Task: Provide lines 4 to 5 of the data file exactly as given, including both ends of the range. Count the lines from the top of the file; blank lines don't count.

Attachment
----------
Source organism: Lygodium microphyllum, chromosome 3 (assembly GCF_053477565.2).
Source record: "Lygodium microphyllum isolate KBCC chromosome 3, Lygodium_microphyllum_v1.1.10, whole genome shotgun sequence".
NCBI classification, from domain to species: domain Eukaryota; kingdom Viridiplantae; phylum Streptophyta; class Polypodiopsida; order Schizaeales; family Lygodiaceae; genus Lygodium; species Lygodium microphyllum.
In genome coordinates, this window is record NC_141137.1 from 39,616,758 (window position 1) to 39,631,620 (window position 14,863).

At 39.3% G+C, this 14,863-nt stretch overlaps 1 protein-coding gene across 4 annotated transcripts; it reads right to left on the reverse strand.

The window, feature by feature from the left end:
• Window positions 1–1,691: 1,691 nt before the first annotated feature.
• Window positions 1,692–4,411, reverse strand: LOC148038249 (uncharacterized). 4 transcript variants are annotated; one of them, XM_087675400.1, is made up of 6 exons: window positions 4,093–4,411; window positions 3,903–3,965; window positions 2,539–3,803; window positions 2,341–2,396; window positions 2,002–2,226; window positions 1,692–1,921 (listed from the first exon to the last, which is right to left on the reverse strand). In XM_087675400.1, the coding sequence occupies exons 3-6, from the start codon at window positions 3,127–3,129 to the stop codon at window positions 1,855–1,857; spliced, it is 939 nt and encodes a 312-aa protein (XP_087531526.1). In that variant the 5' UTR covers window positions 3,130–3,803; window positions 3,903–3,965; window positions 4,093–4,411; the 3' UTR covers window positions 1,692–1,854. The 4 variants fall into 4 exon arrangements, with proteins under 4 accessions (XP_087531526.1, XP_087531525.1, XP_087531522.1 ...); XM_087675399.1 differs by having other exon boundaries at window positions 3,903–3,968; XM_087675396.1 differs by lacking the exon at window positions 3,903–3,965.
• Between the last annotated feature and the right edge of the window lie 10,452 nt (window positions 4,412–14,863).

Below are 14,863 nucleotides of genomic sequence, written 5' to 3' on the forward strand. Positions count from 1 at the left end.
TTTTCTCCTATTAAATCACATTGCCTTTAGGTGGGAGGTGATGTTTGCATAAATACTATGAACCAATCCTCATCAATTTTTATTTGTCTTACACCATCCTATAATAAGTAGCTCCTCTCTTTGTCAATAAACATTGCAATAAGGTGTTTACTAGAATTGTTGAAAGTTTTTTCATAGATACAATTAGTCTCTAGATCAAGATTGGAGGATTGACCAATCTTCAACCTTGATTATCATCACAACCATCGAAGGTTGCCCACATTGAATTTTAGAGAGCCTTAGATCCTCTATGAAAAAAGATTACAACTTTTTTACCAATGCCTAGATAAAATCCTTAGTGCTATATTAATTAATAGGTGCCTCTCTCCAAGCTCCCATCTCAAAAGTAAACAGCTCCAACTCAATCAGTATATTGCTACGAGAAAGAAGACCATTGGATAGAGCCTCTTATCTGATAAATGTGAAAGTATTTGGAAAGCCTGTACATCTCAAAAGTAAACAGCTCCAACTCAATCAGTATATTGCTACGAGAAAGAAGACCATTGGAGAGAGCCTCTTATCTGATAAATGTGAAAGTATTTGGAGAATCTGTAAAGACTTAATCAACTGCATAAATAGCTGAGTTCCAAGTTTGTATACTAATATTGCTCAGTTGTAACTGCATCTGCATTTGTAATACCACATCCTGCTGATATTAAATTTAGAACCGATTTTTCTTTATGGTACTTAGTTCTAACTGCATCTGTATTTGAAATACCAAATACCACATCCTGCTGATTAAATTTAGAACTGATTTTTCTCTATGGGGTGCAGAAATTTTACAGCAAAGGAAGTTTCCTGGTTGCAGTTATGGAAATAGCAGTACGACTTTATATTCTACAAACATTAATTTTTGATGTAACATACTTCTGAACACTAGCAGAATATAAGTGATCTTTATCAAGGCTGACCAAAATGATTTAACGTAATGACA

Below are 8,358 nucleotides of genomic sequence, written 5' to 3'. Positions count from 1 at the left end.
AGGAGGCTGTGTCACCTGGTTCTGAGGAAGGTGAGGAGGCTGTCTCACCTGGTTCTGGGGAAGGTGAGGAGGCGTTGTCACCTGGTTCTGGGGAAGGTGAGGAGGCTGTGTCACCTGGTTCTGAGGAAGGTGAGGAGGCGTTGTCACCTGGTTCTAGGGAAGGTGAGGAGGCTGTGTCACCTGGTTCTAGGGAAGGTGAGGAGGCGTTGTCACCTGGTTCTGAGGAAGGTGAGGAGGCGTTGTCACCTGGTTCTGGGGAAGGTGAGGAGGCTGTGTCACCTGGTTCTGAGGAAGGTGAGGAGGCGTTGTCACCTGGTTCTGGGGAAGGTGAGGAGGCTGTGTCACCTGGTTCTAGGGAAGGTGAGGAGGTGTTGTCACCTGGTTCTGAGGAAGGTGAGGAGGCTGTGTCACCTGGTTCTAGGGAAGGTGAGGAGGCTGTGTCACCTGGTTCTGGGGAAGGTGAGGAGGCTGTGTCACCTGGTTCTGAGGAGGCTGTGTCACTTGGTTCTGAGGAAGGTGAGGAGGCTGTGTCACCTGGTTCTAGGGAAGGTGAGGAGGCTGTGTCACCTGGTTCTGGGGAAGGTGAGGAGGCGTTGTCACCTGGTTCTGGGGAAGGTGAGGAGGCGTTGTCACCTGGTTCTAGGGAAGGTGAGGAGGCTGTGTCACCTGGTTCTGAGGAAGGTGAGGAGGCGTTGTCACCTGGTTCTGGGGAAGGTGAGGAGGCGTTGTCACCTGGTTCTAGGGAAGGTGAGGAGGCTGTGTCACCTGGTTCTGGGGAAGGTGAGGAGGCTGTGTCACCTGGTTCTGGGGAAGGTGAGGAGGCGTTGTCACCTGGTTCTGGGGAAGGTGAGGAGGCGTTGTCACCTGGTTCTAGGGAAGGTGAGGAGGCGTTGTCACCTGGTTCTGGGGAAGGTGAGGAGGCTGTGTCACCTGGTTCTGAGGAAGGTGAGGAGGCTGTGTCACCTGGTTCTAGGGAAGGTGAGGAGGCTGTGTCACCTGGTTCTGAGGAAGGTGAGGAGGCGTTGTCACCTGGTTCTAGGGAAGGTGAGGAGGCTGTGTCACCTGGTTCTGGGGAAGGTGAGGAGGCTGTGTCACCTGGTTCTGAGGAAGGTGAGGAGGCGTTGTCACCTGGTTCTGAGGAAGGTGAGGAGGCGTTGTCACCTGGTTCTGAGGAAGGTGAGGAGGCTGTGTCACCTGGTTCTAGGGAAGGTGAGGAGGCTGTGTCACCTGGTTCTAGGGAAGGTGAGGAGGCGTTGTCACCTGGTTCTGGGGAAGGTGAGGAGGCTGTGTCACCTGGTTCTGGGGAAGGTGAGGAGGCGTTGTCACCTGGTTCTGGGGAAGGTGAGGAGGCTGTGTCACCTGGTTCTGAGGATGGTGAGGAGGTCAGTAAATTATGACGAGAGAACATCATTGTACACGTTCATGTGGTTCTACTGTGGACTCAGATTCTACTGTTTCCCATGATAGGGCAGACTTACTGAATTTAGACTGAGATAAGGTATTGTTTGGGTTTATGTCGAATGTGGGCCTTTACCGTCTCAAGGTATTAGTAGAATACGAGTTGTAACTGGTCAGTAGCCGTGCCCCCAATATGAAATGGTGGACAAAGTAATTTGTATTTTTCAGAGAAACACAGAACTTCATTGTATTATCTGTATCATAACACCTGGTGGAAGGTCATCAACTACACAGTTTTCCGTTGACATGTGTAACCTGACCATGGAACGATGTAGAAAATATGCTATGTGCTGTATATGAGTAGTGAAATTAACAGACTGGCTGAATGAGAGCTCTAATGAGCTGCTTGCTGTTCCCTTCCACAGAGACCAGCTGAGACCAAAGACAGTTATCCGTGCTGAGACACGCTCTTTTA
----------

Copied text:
In genome coordinates, this window is record NC_141137.1 from 39,616,758 (window position 1) to 39,631,620 (window position 14,863).

At 39.3% G+C, this 14,863-nt stretch overlaps 1 protein-coding gene across 4 annotated transcripts; it reads right to left on the reverse strand.